IgE levels explained

doc

Immunoglobulin E (IgE) is a type of antibody carried by humans and other mammals. It figures prominently in immunity responses and plays a pivotal role in allergic conditions like food allergy and anaphylactic shock. The antibody binds with the antigen. Mast cells then release histamine, and the allergic response occurs.

IgE levels reveal the number of antibodies in the blood

An IgE test measures the blood level of the antibodies, a family of proteins referred to as gamma globulins. Antibodies are important weapons used by the immune system to detect and respond to the invasion of foreign substances like bacteria, viruses and allergens.

IgE triggers allergic responses

IgE is the primary mediator that stimulates the release of inflammatory agents in mast cells, such as histamine and leukotrienes. IgE also triggers the most devastating of allergic reactions, like anaphylactic shock.

Tests need to be interpreted by qualified professionals

The IgE test may be done to screen for allergies. It is performed by taking a blood sample, which is sent to a lab for testing. The results are processed in a few days. An IgE test will tell you to what degree the body reacts to various types of food or particles and other allergies. A low score does not necessarily mean that a food is safe, but a high score definitely means there is a problem. An unusually low level can actually indicate a rare autoimmune disorder.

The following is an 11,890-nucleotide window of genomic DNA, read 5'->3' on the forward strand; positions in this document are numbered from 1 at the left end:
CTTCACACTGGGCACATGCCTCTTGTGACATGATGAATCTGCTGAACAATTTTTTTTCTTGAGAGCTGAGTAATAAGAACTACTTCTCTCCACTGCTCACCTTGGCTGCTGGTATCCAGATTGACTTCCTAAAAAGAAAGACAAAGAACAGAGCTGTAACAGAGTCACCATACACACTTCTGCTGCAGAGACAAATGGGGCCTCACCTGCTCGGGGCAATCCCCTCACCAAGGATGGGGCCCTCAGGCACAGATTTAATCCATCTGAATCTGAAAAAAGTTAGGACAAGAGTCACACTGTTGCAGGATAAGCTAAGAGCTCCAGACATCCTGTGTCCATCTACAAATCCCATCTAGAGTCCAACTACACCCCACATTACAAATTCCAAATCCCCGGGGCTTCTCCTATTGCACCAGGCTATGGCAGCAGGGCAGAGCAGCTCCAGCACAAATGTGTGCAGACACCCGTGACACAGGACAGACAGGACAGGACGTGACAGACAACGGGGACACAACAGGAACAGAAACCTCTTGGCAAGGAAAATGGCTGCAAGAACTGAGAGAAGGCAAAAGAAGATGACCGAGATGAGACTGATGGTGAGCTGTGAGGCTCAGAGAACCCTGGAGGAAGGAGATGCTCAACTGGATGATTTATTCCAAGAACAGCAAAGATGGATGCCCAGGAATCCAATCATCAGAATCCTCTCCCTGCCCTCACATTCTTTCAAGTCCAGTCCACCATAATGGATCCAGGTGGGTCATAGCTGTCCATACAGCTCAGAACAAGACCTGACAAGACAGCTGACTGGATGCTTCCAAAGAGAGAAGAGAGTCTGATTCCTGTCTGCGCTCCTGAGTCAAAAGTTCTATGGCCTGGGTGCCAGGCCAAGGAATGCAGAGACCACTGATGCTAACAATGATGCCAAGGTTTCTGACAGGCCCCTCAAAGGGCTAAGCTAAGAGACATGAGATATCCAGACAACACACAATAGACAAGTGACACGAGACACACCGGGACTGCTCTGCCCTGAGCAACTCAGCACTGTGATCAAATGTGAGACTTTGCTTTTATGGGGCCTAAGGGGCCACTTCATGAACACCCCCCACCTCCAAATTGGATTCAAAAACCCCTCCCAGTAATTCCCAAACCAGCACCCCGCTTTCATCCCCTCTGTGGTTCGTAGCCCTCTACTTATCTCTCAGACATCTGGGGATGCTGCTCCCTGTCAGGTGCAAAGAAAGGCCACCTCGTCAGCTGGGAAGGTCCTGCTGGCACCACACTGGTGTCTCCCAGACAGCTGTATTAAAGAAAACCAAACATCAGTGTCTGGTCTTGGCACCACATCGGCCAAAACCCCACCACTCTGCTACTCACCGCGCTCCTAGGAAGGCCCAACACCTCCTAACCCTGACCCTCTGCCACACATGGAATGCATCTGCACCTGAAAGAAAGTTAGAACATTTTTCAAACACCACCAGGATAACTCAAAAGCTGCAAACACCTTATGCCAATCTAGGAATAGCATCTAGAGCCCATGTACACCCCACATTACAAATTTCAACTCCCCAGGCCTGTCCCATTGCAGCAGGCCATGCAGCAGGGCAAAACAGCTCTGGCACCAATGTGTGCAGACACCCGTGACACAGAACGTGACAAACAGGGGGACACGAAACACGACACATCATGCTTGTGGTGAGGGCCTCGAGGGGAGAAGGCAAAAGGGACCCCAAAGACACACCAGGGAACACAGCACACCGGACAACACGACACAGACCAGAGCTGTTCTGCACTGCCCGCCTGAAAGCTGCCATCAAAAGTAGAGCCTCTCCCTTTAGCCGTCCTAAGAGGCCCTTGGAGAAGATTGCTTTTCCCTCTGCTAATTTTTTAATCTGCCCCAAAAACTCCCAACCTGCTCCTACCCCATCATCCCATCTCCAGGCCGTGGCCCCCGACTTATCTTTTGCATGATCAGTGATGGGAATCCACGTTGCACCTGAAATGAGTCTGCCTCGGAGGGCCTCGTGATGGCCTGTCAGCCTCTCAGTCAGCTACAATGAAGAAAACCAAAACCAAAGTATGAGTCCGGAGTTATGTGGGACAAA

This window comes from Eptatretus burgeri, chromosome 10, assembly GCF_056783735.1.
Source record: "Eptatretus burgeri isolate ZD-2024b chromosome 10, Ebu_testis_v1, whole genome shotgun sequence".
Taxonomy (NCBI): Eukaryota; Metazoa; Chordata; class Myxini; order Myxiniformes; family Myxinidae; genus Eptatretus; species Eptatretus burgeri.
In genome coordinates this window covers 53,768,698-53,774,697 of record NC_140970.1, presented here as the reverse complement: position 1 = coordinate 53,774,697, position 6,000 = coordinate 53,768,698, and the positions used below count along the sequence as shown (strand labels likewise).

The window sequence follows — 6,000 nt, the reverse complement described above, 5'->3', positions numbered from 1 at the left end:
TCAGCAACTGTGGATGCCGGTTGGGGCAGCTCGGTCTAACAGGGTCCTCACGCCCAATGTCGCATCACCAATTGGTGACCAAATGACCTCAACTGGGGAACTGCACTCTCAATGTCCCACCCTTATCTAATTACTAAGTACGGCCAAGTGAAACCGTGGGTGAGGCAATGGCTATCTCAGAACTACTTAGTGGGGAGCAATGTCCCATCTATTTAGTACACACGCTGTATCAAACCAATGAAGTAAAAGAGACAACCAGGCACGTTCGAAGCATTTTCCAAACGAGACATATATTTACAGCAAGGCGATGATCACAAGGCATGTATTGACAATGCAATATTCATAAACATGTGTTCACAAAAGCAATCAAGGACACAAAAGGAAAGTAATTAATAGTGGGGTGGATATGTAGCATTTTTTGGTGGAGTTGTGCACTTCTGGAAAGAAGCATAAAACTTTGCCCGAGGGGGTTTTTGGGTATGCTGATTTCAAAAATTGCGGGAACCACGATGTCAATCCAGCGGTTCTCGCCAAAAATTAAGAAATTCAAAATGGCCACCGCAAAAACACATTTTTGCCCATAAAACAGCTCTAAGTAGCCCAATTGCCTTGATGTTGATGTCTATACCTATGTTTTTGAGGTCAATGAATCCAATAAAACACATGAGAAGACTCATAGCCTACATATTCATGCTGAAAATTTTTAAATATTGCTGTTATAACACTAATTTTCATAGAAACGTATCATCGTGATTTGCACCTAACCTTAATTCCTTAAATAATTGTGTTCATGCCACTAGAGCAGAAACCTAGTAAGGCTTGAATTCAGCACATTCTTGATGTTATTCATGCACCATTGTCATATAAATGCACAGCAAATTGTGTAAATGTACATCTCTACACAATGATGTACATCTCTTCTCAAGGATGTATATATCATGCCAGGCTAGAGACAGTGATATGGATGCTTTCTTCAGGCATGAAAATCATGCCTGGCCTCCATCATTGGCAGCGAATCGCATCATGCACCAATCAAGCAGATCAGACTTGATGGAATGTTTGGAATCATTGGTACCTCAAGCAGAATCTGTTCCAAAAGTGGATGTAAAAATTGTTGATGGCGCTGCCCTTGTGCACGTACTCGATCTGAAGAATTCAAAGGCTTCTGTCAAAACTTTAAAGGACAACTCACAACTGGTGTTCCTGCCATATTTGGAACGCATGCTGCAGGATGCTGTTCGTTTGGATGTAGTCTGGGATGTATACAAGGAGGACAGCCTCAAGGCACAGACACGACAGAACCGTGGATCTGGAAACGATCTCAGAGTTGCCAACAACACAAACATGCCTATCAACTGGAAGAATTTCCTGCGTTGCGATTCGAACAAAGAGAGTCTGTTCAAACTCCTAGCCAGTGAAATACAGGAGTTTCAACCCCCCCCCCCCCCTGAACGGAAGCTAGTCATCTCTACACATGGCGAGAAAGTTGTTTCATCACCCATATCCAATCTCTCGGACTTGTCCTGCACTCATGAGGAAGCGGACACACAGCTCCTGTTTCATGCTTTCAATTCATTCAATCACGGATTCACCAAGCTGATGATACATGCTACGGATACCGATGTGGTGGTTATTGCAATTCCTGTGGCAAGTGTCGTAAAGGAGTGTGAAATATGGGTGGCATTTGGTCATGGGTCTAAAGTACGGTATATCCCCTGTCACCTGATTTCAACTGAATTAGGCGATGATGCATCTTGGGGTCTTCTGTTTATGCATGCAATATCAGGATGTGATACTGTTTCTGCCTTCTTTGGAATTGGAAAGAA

Low, normal and high IgE levels

A low IgE level is something like 4.2 units per milliliter. A high IgE level is above 592 units per milliliter. These high numbers could indicate an infection, cancer, allergic reactions or an autoimmune disease. Lots of things can trigger an elevated level, including animal dander, cockroaches, dust mites, mold, or airborne allergens. A normal IgE level is 4.2-595 U/mL, or 0.05 percent of the IgG concentration.

Peanut Free and Nut Free Directory

Peanut-Free/Nut-Free Directory

Our directory is intended as a resource for people with peanut and nut allergies. It contains foods, helpful products, and much more.

Close x

Sign up for our newsletter and receive a free peanut-free snack guide.

Stay on top of your allergy with recipes, lifestyle tips and more.

Email

PeanutAllergy.com Social

 

Poll

Where do you get your peanut allergy information?
The internet
20%
My allergist
60%
Friends or family
20%
Other
0%
Total votes: 5